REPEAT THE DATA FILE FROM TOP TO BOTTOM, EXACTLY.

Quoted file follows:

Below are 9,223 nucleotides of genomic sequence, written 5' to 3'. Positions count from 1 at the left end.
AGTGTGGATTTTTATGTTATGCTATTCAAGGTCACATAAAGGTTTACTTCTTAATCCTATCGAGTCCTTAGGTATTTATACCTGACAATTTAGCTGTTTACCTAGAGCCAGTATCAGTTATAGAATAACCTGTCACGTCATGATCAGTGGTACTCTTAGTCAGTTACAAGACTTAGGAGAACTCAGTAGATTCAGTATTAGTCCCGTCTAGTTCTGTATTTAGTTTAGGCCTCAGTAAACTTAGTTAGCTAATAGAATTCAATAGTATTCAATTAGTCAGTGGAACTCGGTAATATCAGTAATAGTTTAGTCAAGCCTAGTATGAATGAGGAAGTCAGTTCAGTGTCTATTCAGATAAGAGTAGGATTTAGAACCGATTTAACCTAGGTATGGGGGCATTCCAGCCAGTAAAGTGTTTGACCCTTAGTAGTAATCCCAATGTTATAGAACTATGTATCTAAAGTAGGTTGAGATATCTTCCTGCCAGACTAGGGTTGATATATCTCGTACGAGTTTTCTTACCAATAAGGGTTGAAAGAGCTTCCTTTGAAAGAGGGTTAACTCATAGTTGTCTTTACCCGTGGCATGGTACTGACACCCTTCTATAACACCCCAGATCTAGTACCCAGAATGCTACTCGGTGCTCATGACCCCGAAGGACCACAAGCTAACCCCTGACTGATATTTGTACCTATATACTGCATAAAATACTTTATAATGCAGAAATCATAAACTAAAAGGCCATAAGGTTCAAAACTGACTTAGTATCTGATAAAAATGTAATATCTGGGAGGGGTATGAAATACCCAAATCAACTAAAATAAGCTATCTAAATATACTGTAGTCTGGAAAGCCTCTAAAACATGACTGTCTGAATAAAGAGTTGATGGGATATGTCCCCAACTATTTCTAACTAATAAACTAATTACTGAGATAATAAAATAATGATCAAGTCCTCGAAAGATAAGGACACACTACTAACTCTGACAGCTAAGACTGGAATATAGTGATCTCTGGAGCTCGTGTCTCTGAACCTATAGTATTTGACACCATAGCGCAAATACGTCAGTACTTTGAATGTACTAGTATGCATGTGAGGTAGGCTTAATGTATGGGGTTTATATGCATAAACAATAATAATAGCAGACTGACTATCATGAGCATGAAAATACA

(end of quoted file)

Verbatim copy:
Below are 9,223 nucleotides of genomic sequence, written 5' to 3'. Positions count from 1 at the left end.
AGTGTGGATTTTTATGTTATGCTATTCAAGGTCACATAAAGGTTTACTTCTTAATCCTATCGAGTCCTTAGGTATTTATACCTGACAATTTAGCTGTTTACCTAGAGCCAGTATCAGTTATAGAATAACCTGTCACGTCATGATCAGTGGTACTCTTAGTCAGTTACAAGACTTAGGAGAACTCAGTAGATTCAGTATTAGTCCCGTCTAGTTCTGTATTTAGTTTAGGCCTCAGTAAACTTAGTTAGCTAATAGAATTCAATAGTATTCAATTAGTCAGTGGAACTCGGTAATATCAGTAATAGTTTAGTCAAGCCTAGTATGAATGAGGAAGTCAGTTCAGTGTCTATTCAGATAAGAGTAGGATTTAGAACCGATTTAACCTAGGTATGGGGGCATTCCAGCCAGTAAAGTGTTTGACCCTTAGTAGTAATCCCAATGTTATAGAACTATGTATCTAAAGTAGGTTGAGATATCTTCCTGCCAGACTAGGGTTGATATATCTCGTACGAGTTTTCTTACCAATAAGGGTTGAAAGAGCTTCCTTTGAAAGAGGGTTAACTCATAGTTGTCTTTACCCGTGGCATGGTACTGACACCCTTCTATAACACCCCAGATCTAGTACCCAGAATGCTACTCGGTGCTCATGACCCCGAAGGACCACAAGCTAACCCCTGACTGATATTTGTACCTATATACTGCATAAAATACTTTATAATGCAGAAATCATAAACTAAAAGGCCATAAGGTTCAAAACTGACTTAGTATCTGATAAAAATGTAATATCTGGGAGGGGTATGAAATACCCAAATCAACTAAAATAAGCTATCTAAATATACTGTAGTCTGGAAAGCCTCTAAAACATGACTGTCTGAATAAAGAGTTGATGGGATATGTCCCCAACTATTTCTAACTAATAAACTAATTACTGAGATAATAAAATAATGATCAAGTCCTCGAAAGATAAGGACACACTACTAACTCTGACAGCTAAGACTGGAATATAGTGATCTCTGGAGCTCGTGTCTCTGAACCTATAGTATTTGACACCATAGCGCAAATACGTCAGTACTTTGAATGTACTAGTATGCATGTGAGGTAGGCTTAATGTATGGGGTTTATATGCATAAACAATAATAATAGCAGACTGACTATCATGAGCATGAAAATACA